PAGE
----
Suffering, Part 3
If you’ve coasted through life with no trials, you are rare. Most of life is beset with trial, because this is a fallen world. People sicken and die. Friends betray us. Families break apart. Tragedies come. Some have more Job-like trials than others, but all of us have trials.
“All discipline is for the moment unpleasant, but later it produces a harvest of righteousness and peace for those trained by it” (Hebrews 12:11).
Discipline is unpleasant. I’m sure we all agree. But what about the harvest?
I’m in the middle of discipline now. My health is disintegrating due to an autoimmune disorder. Ironically, with so many outside threats, my own body betrays me, attacking and destroying itself. Nowadays I function at about 20%. My workdays are largely unproductive, my emotions often frayed by the constant pain and flu-like fatigue. I am isolated and frequently lonely.
I mourn what I once was. I yearn for what I cannot now be. I lament. “Lament is bringing our grief and our protest before the Almighty when life doesn’t make sense.” (CLICK for Relevant Magazine article).
Job-like, I sit in the ashes scraping my boils. I’m in a place of questioning, not of God’s goodness or ability to work all things together for my good, but of attempting to comprehend God’s purpose for me in this suffering.
Why this? Why now? I was in full stride.
He has broken my strength in midcourse;
he has shortened my days.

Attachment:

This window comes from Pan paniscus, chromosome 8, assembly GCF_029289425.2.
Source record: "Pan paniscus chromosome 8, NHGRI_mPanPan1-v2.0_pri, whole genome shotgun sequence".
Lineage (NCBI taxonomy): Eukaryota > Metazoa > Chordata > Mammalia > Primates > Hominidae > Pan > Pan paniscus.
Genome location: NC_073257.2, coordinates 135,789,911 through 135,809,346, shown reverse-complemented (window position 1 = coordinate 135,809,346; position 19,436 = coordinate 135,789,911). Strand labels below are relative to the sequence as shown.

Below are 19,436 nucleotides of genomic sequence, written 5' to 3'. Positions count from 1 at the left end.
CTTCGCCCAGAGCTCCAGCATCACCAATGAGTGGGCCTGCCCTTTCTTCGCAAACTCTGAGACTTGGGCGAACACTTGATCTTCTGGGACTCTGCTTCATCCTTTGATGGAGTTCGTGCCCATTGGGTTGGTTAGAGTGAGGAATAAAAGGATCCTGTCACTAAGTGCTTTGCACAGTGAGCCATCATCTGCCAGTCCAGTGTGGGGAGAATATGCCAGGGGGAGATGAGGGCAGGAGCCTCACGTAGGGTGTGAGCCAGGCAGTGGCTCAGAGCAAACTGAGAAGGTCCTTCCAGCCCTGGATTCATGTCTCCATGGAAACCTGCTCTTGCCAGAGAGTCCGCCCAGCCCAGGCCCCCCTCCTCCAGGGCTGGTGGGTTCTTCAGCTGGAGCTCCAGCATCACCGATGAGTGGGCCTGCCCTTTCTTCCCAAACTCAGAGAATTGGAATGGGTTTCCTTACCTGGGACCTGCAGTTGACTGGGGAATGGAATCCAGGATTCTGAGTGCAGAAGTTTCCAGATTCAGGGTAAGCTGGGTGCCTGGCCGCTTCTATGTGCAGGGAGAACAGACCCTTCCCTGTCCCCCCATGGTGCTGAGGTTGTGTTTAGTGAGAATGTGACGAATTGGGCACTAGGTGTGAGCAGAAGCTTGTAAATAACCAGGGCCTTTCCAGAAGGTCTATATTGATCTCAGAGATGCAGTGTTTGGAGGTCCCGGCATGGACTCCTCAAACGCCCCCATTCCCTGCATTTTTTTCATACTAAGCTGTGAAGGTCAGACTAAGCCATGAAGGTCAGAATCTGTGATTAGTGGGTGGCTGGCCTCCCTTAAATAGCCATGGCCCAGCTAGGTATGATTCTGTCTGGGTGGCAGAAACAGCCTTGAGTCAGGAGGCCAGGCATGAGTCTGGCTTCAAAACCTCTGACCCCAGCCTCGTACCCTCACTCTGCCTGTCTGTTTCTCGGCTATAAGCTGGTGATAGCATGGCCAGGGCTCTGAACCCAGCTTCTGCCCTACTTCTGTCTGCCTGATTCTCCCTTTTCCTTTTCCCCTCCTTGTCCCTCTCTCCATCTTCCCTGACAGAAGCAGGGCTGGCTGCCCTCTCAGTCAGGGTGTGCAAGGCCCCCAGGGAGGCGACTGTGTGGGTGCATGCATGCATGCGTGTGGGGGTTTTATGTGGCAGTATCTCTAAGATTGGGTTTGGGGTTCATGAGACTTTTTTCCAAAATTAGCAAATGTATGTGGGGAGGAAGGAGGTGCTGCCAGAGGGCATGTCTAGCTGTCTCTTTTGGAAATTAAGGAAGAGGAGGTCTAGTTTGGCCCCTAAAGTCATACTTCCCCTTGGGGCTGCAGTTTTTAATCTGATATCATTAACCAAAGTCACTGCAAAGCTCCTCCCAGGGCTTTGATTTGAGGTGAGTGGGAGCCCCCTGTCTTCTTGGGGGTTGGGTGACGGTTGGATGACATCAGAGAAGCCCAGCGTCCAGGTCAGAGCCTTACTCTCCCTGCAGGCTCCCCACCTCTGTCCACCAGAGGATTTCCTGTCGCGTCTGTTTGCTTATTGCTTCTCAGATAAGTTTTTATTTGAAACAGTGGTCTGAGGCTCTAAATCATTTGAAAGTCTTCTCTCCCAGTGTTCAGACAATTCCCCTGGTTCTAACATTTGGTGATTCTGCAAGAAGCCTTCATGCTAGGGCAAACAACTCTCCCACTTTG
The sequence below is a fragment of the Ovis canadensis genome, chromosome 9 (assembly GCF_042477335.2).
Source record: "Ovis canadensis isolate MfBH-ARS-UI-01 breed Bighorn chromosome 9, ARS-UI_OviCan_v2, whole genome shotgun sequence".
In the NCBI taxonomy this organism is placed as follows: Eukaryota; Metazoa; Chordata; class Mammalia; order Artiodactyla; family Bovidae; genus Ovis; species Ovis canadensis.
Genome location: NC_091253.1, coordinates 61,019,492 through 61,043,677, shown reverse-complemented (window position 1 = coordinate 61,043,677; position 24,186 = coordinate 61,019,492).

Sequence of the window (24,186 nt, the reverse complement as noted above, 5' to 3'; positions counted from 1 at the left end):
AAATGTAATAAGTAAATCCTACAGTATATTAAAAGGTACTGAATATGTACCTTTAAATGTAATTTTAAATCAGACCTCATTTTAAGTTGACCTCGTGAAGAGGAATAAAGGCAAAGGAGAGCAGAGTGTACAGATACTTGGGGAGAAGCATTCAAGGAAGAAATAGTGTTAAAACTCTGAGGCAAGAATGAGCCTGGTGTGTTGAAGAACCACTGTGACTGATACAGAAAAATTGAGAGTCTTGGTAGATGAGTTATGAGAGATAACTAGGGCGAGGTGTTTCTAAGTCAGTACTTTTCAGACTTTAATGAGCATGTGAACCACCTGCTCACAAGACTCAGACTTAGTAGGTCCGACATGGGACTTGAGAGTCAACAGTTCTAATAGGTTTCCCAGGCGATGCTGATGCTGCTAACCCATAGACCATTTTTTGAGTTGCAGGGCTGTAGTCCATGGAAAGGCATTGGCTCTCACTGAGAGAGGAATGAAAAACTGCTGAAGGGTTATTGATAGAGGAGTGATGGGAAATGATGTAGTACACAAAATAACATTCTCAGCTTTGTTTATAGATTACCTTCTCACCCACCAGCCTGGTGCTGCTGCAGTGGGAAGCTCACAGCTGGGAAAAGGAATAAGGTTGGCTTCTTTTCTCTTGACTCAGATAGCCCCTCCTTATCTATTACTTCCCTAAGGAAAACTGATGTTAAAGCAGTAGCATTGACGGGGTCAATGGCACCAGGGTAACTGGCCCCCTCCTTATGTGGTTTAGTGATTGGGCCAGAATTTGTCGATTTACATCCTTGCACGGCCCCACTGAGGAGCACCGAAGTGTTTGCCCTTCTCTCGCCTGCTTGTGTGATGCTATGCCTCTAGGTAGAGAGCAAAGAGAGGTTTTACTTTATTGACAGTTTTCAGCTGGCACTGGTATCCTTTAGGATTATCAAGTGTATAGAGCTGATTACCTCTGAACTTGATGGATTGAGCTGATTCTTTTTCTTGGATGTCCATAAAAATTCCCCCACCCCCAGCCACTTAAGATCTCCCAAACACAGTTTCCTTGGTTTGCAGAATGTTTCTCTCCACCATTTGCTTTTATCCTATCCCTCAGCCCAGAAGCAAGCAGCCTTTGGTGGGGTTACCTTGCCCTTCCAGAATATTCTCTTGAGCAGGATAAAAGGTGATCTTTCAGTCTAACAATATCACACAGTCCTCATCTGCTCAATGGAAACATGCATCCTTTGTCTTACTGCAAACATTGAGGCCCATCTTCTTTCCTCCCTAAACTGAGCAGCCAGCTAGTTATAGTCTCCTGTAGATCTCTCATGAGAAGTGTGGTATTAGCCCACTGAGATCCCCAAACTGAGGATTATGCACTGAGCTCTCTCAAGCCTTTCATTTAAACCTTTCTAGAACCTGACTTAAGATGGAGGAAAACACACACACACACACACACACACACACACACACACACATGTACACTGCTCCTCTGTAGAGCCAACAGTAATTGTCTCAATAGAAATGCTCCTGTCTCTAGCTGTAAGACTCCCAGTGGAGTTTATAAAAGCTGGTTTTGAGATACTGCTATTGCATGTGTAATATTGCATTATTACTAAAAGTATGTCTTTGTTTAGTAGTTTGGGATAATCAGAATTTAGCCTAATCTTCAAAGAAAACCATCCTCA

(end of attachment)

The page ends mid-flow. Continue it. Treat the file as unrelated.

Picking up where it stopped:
“O my God,” I say, “take me not away
in the midst of my days—
you whose years endure
throughout all generations!”
(Psalm 102: 23-24 ESV)
What is your purpose for me now, Lord? How am I to use the gifts you’ve given? What am I to do? How do I not lose heart? How do I hold fast in these difficulties that continue, perhaps for the rest of my life?
How, dear suffering Savior? The answer is contained in you, Lord, the One who willingly yielded up his life in midcourse. You understand my heart.
Hebrews 12:4-11 helps us discern the hows and whys – the harvest of growth in holiness and of peace.
4 In your struggle against sin you have not yet resisted to the point of shedding your blood. 5 And have you forgotten the exhortation that addresses you as sons? “My son, do not regard lightly the discipline of the Lord, nor be weary when reproved by him. 6 For the Lord disciplines the one he loves, and chastises every son whom he receives.” 7 It is for discipline that you have to endure. God is treating you as sons. For what son is there whom his father does not discipline? 8 If you are left without discipline, in which all have participated, then you are illegitimate children and not sons. 9 Besides this, we have had earthly fathers who disciplined us and we respected them. Shall we not much more be subject to the Father of spirits and live? 10 For they disciplined us for a short time as it seemed best to them, but he disciplines us for our good, that we may share his holiness” (Hebrews 12:4-10 ESV, v. 11 given above)
I’ve been spinning round this chapter for over a month, and I’ve been in this book for almost a year. It’s been a lifeline.